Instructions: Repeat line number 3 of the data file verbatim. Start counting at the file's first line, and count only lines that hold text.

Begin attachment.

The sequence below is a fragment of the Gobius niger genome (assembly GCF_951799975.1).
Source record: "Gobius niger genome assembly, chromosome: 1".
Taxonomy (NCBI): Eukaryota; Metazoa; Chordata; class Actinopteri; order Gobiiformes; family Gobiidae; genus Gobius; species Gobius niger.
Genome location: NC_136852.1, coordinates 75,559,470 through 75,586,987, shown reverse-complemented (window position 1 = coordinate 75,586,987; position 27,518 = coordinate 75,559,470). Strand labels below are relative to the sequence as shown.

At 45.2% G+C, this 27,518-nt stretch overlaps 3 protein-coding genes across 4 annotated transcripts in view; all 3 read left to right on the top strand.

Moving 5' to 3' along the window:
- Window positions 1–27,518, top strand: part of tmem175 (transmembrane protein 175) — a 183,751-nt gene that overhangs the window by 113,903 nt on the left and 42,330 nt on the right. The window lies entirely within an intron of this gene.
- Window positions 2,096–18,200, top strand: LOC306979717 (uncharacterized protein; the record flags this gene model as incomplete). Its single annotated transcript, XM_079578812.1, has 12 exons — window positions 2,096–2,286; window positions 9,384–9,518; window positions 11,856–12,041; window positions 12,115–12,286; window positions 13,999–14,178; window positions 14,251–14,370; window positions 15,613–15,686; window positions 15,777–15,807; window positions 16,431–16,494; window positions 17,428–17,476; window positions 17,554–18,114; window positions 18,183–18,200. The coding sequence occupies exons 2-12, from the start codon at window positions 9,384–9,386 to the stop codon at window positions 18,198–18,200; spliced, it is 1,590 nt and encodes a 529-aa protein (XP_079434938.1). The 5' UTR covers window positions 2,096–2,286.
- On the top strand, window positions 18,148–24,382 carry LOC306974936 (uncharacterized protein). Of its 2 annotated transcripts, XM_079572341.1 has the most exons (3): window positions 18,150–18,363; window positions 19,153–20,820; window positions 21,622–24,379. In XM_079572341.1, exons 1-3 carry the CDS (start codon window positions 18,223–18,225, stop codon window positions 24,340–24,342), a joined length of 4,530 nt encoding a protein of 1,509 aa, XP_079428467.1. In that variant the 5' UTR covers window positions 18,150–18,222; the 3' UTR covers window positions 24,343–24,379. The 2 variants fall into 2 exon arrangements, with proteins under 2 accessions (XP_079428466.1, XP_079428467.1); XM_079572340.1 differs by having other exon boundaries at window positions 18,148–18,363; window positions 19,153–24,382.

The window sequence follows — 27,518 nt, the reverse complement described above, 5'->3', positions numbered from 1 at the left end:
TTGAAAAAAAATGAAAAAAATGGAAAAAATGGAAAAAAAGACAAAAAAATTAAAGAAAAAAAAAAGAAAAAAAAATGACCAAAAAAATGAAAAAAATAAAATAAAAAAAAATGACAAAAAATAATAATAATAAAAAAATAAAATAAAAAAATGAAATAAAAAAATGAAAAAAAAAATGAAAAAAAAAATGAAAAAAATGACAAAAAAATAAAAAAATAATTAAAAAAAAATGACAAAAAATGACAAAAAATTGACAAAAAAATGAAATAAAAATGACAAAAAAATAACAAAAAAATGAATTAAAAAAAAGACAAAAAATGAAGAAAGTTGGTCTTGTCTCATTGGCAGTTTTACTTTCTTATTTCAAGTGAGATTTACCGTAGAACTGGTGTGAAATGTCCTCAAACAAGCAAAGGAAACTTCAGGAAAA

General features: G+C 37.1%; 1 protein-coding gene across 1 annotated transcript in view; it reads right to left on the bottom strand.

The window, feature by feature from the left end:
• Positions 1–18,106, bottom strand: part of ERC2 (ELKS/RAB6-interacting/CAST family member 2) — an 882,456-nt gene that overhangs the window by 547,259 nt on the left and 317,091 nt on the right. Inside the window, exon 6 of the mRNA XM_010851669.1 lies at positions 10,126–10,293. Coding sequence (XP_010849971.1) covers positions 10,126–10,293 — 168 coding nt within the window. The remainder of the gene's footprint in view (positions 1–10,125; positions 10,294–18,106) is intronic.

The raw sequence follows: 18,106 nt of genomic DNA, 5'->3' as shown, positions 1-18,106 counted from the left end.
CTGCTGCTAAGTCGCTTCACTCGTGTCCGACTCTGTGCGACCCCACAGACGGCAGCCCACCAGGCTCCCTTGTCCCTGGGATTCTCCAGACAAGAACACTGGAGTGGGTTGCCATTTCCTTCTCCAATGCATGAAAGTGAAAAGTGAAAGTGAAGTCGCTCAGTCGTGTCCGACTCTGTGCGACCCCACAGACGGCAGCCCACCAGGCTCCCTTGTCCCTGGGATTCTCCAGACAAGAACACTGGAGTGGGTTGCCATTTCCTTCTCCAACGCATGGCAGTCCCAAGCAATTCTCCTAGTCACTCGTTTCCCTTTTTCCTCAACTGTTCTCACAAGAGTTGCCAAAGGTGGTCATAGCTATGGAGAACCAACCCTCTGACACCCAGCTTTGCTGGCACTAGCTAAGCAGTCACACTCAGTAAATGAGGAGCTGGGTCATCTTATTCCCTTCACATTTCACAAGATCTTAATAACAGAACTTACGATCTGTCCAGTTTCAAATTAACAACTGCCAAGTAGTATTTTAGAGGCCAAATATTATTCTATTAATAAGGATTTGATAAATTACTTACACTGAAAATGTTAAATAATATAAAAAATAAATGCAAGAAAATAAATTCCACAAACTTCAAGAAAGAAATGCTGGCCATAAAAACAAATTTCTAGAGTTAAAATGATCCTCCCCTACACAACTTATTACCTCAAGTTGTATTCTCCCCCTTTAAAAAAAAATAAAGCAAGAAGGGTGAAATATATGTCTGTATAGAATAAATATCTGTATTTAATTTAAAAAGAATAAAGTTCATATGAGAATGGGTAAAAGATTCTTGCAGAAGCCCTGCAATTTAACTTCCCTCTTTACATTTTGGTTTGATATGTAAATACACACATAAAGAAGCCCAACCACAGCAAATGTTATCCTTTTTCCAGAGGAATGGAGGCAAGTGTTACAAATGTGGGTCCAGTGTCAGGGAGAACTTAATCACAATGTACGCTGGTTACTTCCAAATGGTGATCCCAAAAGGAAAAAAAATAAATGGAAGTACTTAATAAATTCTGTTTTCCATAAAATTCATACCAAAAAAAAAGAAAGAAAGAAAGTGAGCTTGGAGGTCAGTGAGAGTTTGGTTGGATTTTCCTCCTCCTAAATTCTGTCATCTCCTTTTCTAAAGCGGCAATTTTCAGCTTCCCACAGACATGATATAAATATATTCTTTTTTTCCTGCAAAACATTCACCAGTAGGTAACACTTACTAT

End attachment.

Taxonomy (NCBI): Eukaryota; Metazoa; Chordata; class Actinopteri; order Gobiiformes; family Gobiidae; genus Gobius; species Gobius niger.